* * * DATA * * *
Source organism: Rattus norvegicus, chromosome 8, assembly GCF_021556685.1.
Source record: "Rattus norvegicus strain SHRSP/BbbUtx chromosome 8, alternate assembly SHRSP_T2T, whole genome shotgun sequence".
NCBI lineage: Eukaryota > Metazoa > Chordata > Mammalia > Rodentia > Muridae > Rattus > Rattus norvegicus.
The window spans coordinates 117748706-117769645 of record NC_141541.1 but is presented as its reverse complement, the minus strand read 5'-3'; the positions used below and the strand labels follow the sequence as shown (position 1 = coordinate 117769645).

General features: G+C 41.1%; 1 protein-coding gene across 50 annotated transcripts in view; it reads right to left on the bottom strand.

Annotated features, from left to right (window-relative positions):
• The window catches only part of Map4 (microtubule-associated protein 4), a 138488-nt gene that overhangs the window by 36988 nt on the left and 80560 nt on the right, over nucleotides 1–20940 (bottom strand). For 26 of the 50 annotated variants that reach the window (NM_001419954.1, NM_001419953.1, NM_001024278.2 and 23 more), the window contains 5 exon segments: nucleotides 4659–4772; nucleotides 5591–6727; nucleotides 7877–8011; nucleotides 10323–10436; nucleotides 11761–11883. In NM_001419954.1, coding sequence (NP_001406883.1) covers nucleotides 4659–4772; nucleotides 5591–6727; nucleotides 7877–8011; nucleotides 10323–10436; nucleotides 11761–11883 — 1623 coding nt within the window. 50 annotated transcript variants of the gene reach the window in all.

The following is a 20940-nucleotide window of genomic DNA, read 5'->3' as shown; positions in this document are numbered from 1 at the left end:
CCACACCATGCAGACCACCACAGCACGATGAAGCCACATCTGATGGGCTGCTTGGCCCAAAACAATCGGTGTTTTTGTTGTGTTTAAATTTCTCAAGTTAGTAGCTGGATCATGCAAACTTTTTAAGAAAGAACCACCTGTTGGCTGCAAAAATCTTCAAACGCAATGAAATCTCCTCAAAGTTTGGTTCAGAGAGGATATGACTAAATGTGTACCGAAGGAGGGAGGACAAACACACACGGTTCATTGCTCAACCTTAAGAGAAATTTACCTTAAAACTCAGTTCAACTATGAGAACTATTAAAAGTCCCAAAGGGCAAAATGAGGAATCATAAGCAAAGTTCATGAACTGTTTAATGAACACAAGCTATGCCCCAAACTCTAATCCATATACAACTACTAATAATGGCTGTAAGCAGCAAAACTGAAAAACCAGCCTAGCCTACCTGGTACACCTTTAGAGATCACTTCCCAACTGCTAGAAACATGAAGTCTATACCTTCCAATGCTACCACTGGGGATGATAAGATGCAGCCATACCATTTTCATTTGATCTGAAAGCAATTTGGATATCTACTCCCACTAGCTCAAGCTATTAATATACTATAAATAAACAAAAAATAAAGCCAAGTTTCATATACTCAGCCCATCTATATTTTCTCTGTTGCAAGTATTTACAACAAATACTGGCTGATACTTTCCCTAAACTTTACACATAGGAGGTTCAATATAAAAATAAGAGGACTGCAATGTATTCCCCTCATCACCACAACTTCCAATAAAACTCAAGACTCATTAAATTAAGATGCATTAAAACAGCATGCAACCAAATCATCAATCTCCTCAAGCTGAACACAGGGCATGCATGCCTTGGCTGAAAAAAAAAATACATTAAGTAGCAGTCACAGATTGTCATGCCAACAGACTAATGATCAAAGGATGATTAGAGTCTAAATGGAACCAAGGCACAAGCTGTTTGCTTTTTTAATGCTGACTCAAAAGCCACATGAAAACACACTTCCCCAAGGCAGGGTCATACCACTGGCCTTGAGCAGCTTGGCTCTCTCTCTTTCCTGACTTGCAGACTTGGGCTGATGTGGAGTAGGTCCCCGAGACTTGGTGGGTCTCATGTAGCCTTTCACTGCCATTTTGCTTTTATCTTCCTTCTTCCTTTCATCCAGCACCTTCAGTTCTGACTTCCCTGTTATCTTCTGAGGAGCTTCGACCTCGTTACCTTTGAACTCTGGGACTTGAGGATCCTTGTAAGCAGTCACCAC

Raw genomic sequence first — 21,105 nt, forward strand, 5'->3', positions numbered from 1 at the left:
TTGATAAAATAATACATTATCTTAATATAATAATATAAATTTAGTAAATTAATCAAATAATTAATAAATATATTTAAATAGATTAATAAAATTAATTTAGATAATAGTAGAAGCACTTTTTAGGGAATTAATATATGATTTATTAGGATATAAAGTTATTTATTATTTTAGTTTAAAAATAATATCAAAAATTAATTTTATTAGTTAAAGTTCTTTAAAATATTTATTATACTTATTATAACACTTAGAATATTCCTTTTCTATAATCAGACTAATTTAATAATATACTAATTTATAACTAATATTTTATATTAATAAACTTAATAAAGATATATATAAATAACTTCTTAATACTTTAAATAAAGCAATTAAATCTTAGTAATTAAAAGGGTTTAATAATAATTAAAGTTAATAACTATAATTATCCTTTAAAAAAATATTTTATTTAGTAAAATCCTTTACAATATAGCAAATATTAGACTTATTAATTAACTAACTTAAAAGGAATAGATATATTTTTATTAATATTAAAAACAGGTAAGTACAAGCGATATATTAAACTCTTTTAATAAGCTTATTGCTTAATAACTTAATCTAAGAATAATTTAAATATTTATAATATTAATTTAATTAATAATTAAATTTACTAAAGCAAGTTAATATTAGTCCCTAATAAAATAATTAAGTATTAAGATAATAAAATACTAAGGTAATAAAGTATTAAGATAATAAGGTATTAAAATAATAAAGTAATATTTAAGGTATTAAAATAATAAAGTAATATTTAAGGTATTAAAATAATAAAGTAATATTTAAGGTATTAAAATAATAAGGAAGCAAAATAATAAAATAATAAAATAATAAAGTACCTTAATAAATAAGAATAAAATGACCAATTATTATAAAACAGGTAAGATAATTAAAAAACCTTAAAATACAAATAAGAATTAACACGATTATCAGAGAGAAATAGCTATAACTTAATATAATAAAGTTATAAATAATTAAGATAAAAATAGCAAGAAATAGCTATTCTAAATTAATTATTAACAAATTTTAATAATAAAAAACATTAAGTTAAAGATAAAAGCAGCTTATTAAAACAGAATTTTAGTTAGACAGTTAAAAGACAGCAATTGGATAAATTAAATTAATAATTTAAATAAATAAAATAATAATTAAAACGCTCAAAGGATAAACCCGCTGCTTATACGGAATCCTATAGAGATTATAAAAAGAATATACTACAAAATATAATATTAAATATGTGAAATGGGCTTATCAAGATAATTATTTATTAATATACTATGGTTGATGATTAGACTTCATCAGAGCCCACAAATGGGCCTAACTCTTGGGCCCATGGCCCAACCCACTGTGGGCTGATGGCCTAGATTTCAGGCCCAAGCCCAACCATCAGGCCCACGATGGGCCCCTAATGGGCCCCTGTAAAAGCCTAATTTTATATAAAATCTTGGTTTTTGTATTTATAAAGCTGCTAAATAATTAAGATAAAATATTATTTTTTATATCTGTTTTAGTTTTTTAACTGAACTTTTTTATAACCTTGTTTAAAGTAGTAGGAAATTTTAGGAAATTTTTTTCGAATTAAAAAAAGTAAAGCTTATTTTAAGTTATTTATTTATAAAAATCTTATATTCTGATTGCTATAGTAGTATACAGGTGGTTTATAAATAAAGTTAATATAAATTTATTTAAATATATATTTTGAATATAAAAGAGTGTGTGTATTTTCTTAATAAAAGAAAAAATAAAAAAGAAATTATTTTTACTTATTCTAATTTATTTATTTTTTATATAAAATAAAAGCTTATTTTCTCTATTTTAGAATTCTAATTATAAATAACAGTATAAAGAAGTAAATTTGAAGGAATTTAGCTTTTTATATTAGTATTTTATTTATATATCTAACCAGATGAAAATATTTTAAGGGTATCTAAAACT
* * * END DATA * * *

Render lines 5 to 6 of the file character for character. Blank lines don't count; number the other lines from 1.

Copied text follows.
General features: G+C 41.1%; 1 protein-coding gene across 50 annotated transcripts in view; it reads right to left on the bottom strand.

Annotated features, from left to right (window-relative positions):